Purchase of Third East Hampton Saltbox Home Reveals a Secret?

East Hampton’s Saltboxes (L to R): Mulford House, Home Sweet Home and the Gardiner House
East Hampton’s Saltboxes (L to R): Mulford House, Home Sweet Home and the Gardiner House, Photo: Dan Rattiner

East Hampton Village is now completing an extraordinary addition to its collection of original, fully restored 17th- and 18th-century saltbox homes on James Lane. Until now, there have been two of them, both set amidst gardens and lawns and open to the public. They face out onto James Lane, with Town Pond beyond. As Village treasures, they are “Home Sweet Home” and “Mulford Farm.” They stand side-by-side.

The newest addition is a third saltbox, the result of the village acquiring one of the Gardiner Estates, also on James Lane facing Town Pond. The house is to be called the “Gardiner House,” I believe. There is just one home between the “Gardiner House” and the other two homes—a larger and more recently built mansion, clearly not from that earlier era.

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Last week, Long Island celebrated the 70th anniversary of Levittown, the first “suburb” in America. In 1946, the company Levitt & Sons bought an enormous tract of farmland in Nassau County and in a very short time built 10,000 identical homes to sell to the GIs returning from World War II. William Levitt bragged that since everything was alike in each home, he could build 30 of them in a day, and did. The development was a big success. And the community was a wonder of the age.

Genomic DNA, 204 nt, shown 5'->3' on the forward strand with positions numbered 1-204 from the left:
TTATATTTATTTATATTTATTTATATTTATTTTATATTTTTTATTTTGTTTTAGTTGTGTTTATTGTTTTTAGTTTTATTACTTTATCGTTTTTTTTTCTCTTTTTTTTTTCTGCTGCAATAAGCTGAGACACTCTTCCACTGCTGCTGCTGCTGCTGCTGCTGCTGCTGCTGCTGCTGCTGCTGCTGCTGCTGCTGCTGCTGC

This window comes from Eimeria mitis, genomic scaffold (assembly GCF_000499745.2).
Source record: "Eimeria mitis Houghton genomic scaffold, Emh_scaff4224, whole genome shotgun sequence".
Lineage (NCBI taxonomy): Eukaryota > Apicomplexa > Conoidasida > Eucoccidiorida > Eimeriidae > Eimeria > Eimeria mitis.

I mention this because of what is being revealed here in East Hampton with what is so far three almost identical saltbox homes on James Lane. Maps made around 1690 show homes all in a line up and down both sides of Main Street in East Hampton, and its sister street, James Lane, where it splits for Town Pond and then comes back together a block further west. The names of the owners are prominently displayed next to each home. (There were no street numbers then. The map was how you found people, unless you knew everybody and didn’t have to ask.)

The maps show the houses as little boxes. They don’t show what the houses look like.

It has not been hard to notice that with the existing historic saltbox homes on lots just next to one another, the homes are almost identical. The long saltbox roof comes down on one side. On the other side is a short roof, under which is a loft on a small second floor. The houses are not only almost identical in size, but they are positioned almost the same number of feet from the lane with the same orientation, with the long roof on the east side and with the short roof on the west.

I hadn’t thought much about this until the town’s workmen began cutting away the subsequently added porches and additions of the new purchase to reveal the original saltbox of the Gardiner House.

As I mentioned, there is a newer mansion between the Gardiner House and the Home Sweet Home and Mulford House. Do you see where I am going with this?

If this newer mansion is purchased by the Village, and its additions and porches are stripped away to reveal a saltbox from the 17th century, we could have an alarming development. If these four are the same, it would now seem possible that all the saltboxes that once stood on Main Street and James Lane were the work of a long ago would-be Levitt, founding the town with hundreds of cookie cutter saltboxes built one at a time in the 17th century—the idea of which became the kernel for what William Levitt did in Levittown in 1947.

Oh my.

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